Mules NO&CRR transition took place in the 1840s.
Continuing the New Orleans & Carrollton Railroad Story
I spoke to the Friends of the Cabildo Tour Guides at their monthly meeting this past Monday. They had me in to discuss the origins of the NO&CRR (New Orleans & Carrollton Railroad), which evolved into the St. Charles Avenue streetcar line. I’ll be presenting the talk via blog posts here. We discussed the origins of the line, now we move to the transition to mules from steam power.
While steam power made sense to the management of the New Orleans and Carrollton Railroad, residents along the Carrollton Line (which later became the St. Charles Avenue Line) grew unhappy. Steam trains are noisy and smokey. As New Orleans annexed what is now the Garden District, more people built fine houses close to the line.City officials pressured the railroad to abandon steam engines. Mules NO&CRR began in the 1840s.
Mules on the line
Naiads and Napoleon, 1860. Lilienthal photo, halfway point for Mules NO&CRR
Theodore Lilienthal photo of Naiads and Napoleon Avenues, 1860. The railroad built their facilities for the Carrollton line here. The intersection was more-or-less half-way between the CBD and the city of Carrollton.
St. Charles and Napoleon Avenues in 1948. Compare the difference with 1860.
Section from the Robinson Atlas, 1883, showing streetcar tracks around St. Charles and Napoleon Avenues. The half-way facilities for the railroad expanded over the twenty years since the Lilienthal photo. The black dot on St. Charles is a turntable. If you’ve been to San Francisco, you’ve seen this type of turntable. Here, the driver leads the mule out of the barn, placing the car on the turntable. He then walked the mule around, lining up with the track on the street, and off they went.
The building on the right housed the streetcars and the mules. Superior Seafood and Fat Harry’s stand there now. The buildings on the left (lake) side of St. Charles are now the Lower School for the Academy of the Sacred Heart.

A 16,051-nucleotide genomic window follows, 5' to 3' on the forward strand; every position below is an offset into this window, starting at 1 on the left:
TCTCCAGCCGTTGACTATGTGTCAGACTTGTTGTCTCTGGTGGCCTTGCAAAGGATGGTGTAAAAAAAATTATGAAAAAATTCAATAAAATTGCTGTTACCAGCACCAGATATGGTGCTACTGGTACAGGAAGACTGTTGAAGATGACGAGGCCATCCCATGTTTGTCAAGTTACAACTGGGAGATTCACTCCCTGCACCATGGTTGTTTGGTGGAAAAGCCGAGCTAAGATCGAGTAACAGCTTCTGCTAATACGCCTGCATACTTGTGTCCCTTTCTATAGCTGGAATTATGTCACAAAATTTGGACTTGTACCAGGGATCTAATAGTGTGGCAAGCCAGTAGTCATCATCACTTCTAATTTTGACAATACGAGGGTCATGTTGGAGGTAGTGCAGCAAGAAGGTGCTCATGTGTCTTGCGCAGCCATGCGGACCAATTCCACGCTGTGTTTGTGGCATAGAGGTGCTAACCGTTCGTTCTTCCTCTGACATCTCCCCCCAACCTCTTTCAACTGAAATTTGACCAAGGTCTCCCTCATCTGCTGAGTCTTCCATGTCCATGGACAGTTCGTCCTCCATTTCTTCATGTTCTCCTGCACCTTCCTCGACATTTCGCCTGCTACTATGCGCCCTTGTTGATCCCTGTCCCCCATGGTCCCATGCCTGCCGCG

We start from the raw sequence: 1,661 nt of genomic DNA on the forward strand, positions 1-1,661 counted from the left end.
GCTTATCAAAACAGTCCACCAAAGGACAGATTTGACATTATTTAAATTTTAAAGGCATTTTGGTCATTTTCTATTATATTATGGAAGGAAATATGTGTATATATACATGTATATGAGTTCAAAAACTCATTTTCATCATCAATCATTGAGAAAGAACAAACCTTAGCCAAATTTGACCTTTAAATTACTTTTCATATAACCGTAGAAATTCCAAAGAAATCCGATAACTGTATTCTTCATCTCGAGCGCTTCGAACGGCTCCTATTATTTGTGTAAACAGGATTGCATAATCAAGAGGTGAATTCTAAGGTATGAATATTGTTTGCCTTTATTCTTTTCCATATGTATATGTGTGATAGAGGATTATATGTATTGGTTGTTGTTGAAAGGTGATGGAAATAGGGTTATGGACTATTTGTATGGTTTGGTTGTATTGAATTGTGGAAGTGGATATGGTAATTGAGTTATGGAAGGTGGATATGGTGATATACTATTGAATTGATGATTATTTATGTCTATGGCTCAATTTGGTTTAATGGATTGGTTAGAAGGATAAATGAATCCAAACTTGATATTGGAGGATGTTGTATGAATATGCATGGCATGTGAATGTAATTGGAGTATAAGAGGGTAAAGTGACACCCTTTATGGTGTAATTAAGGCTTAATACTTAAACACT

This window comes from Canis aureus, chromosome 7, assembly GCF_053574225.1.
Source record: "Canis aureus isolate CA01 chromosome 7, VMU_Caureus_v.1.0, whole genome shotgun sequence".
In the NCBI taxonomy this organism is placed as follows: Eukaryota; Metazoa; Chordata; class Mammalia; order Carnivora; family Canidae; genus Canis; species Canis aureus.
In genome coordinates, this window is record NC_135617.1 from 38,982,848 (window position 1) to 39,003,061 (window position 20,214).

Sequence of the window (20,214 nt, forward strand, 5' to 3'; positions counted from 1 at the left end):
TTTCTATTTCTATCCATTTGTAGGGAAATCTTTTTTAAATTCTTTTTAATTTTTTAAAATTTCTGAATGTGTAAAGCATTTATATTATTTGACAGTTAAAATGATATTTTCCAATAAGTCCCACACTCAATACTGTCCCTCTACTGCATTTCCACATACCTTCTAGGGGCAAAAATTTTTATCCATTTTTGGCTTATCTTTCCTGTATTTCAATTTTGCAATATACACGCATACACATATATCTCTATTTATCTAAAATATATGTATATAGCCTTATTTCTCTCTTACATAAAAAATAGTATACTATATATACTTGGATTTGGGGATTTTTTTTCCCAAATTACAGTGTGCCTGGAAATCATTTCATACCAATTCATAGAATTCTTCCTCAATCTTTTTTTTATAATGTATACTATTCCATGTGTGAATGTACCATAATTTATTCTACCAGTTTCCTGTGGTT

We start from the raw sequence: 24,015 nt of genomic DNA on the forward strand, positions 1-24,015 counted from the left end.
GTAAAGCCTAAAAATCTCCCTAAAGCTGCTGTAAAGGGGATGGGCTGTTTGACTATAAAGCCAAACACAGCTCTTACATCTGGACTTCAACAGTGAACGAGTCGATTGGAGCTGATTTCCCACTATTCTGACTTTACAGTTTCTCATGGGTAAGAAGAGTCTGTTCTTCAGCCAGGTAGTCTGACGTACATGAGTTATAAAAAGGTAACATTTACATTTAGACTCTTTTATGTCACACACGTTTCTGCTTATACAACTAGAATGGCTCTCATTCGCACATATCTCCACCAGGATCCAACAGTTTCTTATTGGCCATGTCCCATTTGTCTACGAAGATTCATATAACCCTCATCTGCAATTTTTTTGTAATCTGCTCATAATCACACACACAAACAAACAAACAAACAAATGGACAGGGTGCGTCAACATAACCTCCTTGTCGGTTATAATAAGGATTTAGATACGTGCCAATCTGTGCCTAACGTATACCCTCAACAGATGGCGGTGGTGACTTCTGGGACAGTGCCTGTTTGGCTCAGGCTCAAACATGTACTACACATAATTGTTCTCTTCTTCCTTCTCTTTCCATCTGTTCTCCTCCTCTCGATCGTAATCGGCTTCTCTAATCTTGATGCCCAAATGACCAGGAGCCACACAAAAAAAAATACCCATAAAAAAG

Downtown on the line
The corner of St. Charles and Canal Streets in 1850. Notice there are NO streetcar tracks! That’s because the Carrollton line continued to use Baronne Street. While the steam trains terminated at Poydras and Baronne, the streetcars went all the way to Canal Street. The drivers turned around on a turntable on Baronne.
So, there were no streetcars yet on either St. Charles or Canal. The Canal line opened in 1861. The lighter-colored building in the background of this illustration is the first incarnation of the St. Charles Hotel. This building burned down in 1851. The second incarnation opened in 1853.
This 1856 map shows downtown New Orleans (CBD) in 1856. The streetcars came down Naiads to Tivoli Circle. Like the modern line, they curved around to Delord Street, now Howard Avenue. Unlike the modern line, the Carrollton line went up to Baronne, then turned right. Baronne Street had two tracks with a turntable to change direction.
The railroad purchased and operated “Bob-Tail” streetcars from the Stephenson Car Company, from the 1850s until the line electrified in 1893. The driver attached the mule to the right side of the car in this photograph. The single-truck design made for a less-than-smooth ride. Still, the cars were as good as it got for the time.
While the bob-tails did most of the work on the line, the railroad experimented with alternatives. After the Southern Rebellion, PGT Beauregard returned to New Orleans. The railroad employed him as president in the 1870s. Being an engineer, Beauregard entertained a number of different ideas for streetcars. This car used canisters of ammonia gas to propel the car. This drawing is by Alfred Waud. It includes a small drawing of a white woman, and another of a black woman, along with Gus.
The Lamm Thermo-Specific locomotive operated on the line in 1874. The engine’s “fireless” design enabled quiet operation. So, the engine carried a large bottle/canister containing compressed air, steam. The engineer released the steam and the engine moved forward. The Lamm engines pulled 1-2 bobtail cars. The railroad discontinued operations of the Lamms, because of having tor re-charge the canisters.